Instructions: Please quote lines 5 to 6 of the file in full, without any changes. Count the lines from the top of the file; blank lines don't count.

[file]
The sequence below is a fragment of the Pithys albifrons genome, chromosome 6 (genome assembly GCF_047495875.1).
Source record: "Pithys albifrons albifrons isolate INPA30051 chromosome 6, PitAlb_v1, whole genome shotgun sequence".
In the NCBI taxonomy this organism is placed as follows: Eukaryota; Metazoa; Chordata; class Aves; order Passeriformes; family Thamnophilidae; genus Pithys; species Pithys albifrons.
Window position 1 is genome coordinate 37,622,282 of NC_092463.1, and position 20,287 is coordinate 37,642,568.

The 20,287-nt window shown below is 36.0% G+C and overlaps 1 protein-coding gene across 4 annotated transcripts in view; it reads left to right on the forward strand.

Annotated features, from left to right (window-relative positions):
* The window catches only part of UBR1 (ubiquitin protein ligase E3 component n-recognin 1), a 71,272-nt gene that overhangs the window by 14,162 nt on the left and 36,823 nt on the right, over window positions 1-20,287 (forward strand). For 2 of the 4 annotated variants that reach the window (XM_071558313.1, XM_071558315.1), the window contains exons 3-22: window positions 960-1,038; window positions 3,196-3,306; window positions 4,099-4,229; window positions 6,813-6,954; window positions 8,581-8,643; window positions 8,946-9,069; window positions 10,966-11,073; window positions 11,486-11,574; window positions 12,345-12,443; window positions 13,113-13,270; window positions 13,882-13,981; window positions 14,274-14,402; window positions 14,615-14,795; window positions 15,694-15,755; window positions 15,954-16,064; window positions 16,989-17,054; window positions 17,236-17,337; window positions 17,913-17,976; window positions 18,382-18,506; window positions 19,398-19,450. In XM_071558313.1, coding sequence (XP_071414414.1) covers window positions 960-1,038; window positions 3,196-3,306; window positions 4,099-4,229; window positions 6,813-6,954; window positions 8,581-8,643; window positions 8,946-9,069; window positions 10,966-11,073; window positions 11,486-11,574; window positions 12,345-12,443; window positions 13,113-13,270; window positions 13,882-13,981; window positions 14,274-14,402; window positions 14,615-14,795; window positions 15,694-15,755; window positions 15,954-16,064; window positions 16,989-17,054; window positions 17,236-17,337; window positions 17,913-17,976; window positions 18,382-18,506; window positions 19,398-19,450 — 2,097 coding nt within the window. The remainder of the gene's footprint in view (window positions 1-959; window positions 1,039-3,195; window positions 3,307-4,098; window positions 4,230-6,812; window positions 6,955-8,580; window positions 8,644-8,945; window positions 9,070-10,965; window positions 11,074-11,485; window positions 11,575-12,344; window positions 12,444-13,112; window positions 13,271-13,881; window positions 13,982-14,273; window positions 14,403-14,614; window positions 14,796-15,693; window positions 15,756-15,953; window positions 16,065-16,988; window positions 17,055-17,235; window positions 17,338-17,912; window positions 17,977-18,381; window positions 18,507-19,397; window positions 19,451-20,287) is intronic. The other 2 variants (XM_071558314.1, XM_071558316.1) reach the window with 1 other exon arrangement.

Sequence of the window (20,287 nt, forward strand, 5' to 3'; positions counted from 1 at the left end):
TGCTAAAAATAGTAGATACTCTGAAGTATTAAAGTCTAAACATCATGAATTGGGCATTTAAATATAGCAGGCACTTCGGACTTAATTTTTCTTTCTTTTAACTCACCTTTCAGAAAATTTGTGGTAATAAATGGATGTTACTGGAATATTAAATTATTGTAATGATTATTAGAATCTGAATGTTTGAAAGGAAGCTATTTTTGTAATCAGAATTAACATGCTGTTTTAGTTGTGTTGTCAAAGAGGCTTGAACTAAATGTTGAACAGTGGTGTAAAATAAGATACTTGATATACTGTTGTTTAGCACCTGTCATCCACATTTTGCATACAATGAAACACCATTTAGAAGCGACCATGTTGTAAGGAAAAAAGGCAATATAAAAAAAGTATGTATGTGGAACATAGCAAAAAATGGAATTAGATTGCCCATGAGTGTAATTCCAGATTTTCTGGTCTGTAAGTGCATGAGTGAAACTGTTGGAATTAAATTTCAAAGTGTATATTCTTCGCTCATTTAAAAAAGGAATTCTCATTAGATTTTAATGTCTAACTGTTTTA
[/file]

The 20,287-nt window shown below is 36.0% G+C and overlaps 1 protein-coding gene across 4 annotated transcripts in view; it reads left to right on the forward strand.

Annotated features, from left to right (window-relative positions):